First of all - thank you everyone who has been in touch about Puffincam. It is most heartening for us to hear how much you've enjoyed watching seabirds online or at Sumburgh Head.
Secondly - thanks to Andy Steven, from our partners Promote Shetland. Like Newton and I, Andy has given up so much of his own time to help bring Puffincam and Cliffcam to our computer screens. Andy has gone through hours and hours footage to try and unpick what happened. On Monday, he came to the Shetland Office - which became CSI Sumburgh Head. Here's what we know.
Between 21.45 Monday and 04.00 Tuesday, the puffling received wounds to its back. The cameras only show puffins and rabbits being present. There appeared to be some feeding (we need to investigage footage closer), but sometimes it seems as if vegetation is being passed to the youngster, not fish. An adult frequently seems to be trying to get behind the chick on the left hand side of the screen, and sometimes the chick is shoved from entrance to entrance and even gets trodden on.
We're all trying to interpret what happened. The wound looked like it has come about from pecking, but we cannot be sure what happened. Some folk suggest that adult puffins are trying to provoke a reaction in the chick, trying to get it to move in a caring way. Another suggests that the chick is being persistently attacked (i.e. repeatedly pecked) in the back. The chick probably has not been getting enough food. If it was better fed, maybe the wound would have healed up fine. Puffins pretty much all look the same and parents don't recognise their chicks. Could it be that only one of the birds was a parent, the other having perished at sea? Ah, the mysteries of nature!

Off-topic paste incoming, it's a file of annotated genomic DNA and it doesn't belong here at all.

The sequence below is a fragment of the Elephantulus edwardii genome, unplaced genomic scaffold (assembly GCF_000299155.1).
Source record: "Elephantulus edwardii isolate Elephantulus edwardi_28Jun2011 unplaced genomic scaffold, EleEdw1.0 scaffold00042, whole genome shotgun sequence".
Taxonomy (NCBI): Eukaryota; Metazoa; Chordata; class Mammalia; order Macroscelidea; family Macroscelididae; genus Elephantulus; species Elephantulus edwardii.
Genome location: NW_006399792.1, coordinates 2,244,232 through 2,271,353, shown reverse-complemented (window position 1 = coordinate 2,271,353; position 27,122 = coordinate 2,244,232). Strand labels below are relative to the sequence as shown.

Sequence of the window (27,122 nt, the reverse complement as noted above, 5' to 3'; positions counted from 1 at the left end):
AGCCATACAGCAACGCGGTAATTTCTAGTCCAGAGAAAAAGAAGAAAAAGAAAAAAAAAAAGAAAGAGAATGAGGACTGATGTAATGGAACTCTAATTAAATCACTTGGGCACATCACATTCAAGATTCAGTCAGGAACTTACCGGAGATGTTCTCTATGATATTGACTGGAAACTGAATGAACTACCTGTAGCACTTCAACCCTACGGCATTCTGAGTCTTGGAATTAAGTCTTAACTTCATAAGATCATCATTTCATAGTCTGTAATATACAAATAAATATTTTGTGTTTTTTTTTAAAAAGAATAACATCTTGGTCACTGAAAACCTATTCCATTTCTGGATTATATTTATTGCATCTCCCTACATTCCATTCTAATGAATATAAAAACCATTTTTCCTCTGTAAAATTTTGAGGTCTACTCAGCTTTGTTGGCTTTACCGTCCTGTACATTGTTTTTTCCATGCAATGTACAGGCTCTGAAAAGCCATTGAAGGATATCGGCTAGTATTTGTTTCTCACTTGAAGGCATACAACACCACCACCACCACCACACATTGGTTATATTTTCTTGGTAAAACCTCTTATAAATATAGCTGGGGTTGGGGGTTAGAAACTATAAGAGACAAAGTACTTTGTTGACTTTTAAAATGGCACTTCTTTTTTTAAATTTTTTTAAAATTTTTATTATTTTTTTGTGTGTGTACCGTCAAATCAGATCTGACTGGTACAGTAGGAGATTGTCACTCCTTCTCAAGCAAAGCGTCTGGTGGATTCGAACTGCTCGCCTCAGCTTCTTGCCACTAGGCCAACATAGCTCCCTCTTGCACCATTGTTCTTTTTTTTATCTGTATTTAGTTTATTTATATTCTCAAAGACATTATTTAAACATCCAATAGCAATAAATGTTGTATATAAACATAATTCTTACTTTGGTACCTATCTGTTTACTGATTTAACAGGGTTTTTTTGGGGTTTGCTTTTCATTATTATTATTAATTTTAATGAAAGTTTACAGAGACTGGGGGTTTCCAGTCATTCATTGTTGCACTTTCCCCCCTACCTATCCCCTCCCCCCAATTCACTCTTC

There's so much we'll never know about wildlife, but advances in technology helps shed light. Take the FAME project, which you've no doubt read about in the last issue of Birds magazine, revealing where seabirds are foraging, and the many webcams across RSPB. As well as technologically supported research, pure observation and recording remains the mainstay of scientific research and monitoring. Claire, a Nuffield sponsored student from the Anderson High School , is undertaking a study into predators at Sumburgh Head. She is spending hours and hours watching to see who is the most successful avian predator around the reserve - will it be bonxies, swaabies, hoodies or another?
There's plenty of reasons to visit Sumburgh Head, even on days when the weather isn't sunny and calm. Here's an update from Stephanie, our Date With Nature assistant at Sumburgh Head. She wrote this when working in wintry conditions on Sunday.
"Puffins enjoy the wild weather"
It is a wet, windy and wild day up at Sumburgh Head! The deep blue, churning sea is foaming with white horses galloping towards the black might of the cliffs, as the rain blusters across the headland. While this seems to have put off our human visitors, the puffins are made of sterner stuff and are out fishing in force, launching themselves into the wind and circling in great clouds! The weather, while dramatic, is of no cause for concern for our puffins, who are used to the rough weather of the North Atlantic where they spend their winters.
On the cliffs, a sooty-faced puffling was spotted this morning on Cliffcam, out of the burrow and having a look around at the world, closely guarded by a parent. It looks like this chick will make it and is thinking about fledging, perhaps tonight when the wind is due to calm down. The two-week old, once white and fluffy fulmar chicks, are now dark grey and rather bedraggled, trying their best to shelter behind mum as they wait for dad to bring in the fish. At the bottom of the cliffs, there are noticeably fewer guillemots now, as most of the chicks have gone with dad out to sea over the last nights, but there are still some around, waiting for the wind to drop and take the plunge.
Thanks for reading!
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